‘The Duke’ isn’t a regal biopic, but it’s a lovely one

“The Duke” (2022) – Roger Michell’s new movie isn’t a biopic about Duke University Men’s Basketball Coach Mike Krzyzewski, but the film’s title would be apropos for one.  Coach K is considered basketball royalty.  He won five national championships and ended his career in 2022 as the sport’s win leader with 1,202 victories against just 368 losses. 

Indeed, the man deserves all the praise and adoration in the world, but after the unrelenting, unyielding, and insufferable press from January to April about his last season, this critic is profoundly relieved that “The Duke” isn’t remotely connected to college hoops.

No, Michell (“Notting Hill” (1999), “Morning Glory” (2010)), who sadly passed away last year at 65, directed a celluloid biography about someone altogether different, Kempton Bunton, an ordinary Newcastle, England resident, and a nominal 1961 event.

Kempton (Jim Broadbent) stole The Portrait of the Duke of Wellington from the National Gallery in London, which caused a countrywide stir, and the police had zero suspects.

The British government paid 140,000 pounds for Francisco de Goya’s painting, so how did this 50-something lift it…undetected?

The whole thing became a puzzler for quite a while for the Brits and the movie audience, as Michell, Broadbent, and screenwriters Richard Bean and Clive Coleman do not delve into Mr. Bunton’s plan at all. 

This particular theft is the cinematic opposite of the elaborate, massively involved heists at The Bellagio and Charlotte Motor Speedway in Steven Soderbergh’s “Ocean’s Eleven” (2001) and “Logan Lucky” (2017), respectively.

Dorothy (Helen Miren) and Kempton Bunton (Jim Broadbent)

So, don’t walk into “The Duke” and expect a highly-crafted robbery because this theft wasn’t.  Instead, the film offers a more valuable approach for this story, namely a thoughtful reflection on a commonplace family.  Yes, 1961 was a simpler time, although, for Kempton, his wife Dorothy (Helen Mirren), and their two sons – like millions of other English (and American) families – rubbing two shillings together could be a daunting proposition. 

Kempton and Dorothy make honest livings, but driving a cab, cleaning houses while on your hands and knees for long hours, or shuffling thousands of loaves in a bakery can wear on one’s spirit, especially when the meager financial rewards might seem like bread crumbs.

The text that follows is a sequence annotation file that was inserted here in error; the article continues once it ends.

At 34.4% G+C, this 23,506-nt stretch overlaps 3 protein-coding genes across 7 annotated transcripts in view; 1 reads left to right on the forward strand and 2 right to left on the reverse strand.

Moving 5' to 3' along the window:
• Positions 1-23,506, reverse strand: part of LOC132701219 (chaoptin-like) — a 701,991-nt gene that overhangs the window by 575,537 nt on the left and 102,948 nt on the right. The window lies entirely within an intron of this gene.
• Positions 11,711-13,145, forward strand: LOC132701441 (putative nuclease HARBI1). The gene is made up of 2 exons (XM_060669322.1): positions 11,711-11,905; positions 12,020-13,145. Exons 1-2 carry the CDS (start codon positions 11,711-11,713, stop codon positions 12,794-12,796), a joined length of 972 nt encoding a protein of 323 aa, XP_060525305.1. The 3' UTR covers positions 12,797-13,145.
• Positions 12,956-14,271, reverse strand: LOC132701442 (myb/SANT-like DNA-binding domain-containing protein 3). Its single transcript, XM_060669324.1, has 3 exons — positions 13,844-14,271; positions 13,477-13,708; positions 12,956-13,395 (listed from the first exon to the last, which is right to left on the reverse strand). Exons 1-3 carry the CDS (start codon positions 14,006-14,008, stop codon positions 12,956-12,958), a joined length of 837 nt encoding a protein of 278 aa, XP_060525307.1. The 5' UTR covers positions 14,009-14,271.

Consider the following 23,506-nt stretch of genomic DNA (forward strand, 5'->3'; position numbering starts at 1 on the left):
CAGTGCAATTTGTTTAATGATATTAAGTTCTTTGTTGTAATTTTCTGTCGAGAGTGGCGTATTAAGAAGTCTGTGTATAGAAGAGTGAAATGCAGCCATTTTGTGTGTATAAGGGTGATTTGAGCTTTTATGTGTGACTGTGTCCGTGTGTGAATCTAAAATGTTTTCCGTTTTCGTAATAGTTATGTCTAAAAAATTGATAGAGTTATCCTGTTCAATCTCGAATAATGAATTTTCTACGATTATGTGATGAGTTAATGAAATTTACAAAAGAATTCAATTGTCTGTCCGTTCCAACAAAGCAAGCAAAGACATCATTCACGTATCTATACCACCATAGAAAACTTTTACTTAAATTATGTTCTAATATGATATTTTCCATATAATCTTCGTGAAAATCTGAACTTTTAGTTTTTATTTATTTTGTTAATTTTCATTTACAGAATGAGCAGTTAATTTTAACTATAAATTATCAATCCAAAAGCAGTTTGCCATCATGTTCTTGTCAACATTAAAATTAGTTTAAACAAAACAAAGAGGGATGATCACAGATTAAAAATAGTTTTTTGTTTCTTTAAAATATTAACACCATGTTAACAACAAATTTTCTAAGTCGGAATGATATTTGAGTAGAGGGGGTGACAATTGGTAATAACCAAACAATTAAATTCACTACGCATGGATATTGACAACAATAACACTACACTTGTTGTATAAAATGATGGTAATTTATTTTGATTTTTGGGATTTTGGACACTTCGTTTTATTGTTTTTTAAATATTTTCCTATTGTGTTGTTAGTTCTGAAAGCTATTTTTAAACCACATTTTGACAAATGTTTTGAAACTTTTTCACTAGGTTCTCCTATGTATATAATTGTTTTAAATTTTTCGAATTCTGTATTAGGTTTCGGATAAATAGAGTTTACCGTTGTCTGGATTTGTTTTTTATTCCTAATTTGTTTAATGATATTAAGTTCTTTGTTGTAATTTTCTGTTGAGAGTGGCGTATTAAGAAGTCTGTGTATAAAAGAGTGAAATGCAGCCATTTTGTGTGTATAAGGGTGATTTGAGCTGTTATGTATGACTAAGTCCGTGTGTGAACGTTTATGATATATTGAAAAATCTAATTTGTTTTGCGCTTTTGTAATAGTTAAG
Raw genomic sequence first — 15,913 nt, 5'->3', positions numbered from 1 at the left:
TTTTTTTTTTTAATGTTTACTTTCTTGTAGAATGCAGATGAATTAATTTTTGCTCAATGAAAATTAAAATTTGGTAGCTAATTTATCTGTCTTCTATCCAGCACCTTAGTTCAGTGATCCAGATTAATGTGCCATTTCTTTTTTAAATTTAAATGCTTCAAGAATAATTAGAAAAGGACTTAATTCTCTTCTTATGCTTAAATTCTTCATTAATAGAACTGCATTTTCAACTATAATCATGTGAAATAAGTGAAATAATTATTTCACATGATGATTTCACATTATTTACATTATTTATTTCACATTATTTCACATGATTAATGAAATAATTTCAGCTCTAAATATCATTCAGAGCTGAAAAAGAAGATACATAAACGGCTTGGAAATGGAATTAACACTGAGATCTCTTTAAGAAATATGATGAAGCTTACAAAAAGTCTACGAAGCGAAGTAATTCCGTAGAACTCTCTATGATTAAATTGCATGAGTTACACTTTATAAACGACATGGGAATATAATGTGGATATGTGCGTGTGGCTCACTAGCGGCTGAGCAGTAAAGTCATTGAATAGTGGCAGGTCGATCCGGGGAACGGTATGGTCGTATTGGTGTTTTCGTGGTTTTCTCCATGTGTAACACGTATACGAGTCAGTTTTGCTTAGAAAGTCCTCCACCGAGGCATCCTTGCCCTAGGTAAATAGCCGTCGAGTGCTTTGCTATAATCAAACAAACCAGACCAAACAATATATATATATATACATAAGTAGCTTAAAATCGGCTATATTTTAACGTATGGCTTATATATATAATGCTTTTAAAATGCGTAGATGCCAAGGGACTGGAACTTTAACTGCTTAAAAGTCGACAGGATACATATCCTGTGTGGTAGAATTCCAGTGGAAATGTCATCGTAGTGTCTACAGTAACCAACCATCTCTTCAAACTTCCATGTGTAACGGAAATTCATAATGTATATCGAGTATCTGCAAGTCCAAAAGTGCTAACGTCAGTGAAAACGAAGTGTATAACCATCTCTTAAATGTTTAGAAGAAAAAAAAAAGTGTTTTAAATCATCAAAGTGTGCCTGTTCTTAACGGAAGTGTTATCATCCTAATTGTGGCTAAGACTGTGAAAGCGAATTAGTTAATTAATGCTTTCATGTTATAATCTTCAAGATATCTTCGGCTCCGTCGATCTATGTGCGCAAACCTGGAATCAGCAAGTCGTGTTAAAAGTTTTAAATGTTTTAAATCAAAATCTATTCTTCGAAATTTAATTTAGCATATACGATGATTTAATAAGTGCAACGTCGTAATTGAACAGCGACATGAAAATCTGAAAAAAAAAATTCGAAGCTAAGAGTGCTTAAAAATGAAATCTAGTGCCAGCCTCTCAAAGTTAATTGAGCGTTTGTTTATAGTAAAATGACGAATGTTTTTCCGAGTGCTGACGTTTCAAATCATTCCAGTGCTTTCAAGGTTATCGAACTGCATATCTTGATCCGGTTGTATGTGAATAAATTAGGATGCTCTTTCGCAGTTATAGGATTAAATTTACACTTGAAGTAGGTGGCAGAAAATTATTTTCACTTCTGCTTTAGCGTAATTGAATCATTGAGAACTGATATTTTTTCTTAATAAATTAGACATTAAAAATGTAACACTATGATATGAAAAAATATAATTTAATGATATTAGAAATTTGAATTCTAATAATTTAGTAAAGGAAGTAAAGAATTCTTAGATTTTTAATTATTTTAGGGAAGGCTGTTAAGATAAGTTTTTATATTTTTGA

Cinematographer Mike Eley – who worked with Michell on “My Cousin Rachel” (2017) and “Blackbird” (2019) – offers dour and muted grays, greens, and browns both inside and outside, as neon greens and blues (from the 1990s) seem about as far away as the 22nd century.

(As a public service announcement and general observation, as someone who lived through the 1990s, that decade’s fashion statements weren’t an improvement.)

Jeremy Hutchinson QC (Matthew Goode)

These working-class color palettes fill the screen throughout the picture, but two particular moments will make you lean forward in your theatre seat with a bit of awe.

First, the opening credits feature our hero walking by row housing made of worn red brick, and he steps by a random garbage truck. In the distance, an ominous collection of active smokestacks spew grime into the air, but a contrasting upbeat, big-band ditty simultaneously blasts through the speakers.  Second, editor Kristina Hetherington brilliantly pieces together a montage of vintage 1960s London that perfectly matches Eley and Michell’s capture of Kempton wandering The Big Smoke, as if Broadbent magically steps into a gentle time warp, and he graciously invites us along. 

Grace might be the operative word for “The Duke”, as Michell spends the bulk of the thrifty 96-minute runtime capturing Kempton’s and Dorothy’s idiosyncrasies, and Broadbent and Mirren might be perfectly cast.

Broadbent’s Kempton is a laid-back, charismatic working stiff who pays his dues but doesn’t feel he should shell out unfair ones.  Namely, his biggest beef is with the government charging a television tax, so he starts his own one-man “Free TV for the OAP” campaign. 

A television tax?  Was that a thing?  Yikes. 

(Well, current cable and streaming fees are no picnic either, but I digress.)

Kempton Bunton (Broadbent)

Well, it’s a two-man effort because his dutiful son joins him.  Meanwhile, Dorothy believes this is just another of her husband’s unfruitful pursuits.  Her limited patience is well warranted because she’s seen Kempton stand on his idealistic soapbox for years.  The tension between the two isn’t solely spiked because of the TV tariff.  They haven’t yet found peace from a past tragedy, and Broadbent’s and Mirren’s performances and the script handle this delicate issue with care and maturity. 

Make sure you bring a tissue or two to the cinema for those specific moments but by and large, prepare to smile during this lovely time at the movies.  Incidentally, “The Duke” is rated R, one of 2022’s great mysteries, because this movie seems like a PG-13 film or possibly a PG affair.  Well, if Kempton Bunton were alive in 2022, he would have another legit complaint.

⭐⭐⭐ out of ⭐⭐⭐⭐

Directed by: Roger Michell

Written by: Richard Bean and Clive Coleman

Starring: Jim Broadbent, Helen Mirren, Fionn Whitehead, Jack Bandeira, and Matthew Goode

Rated: R

Runtime: 96 minutes

Image credits: Warner Bros. Entertainment

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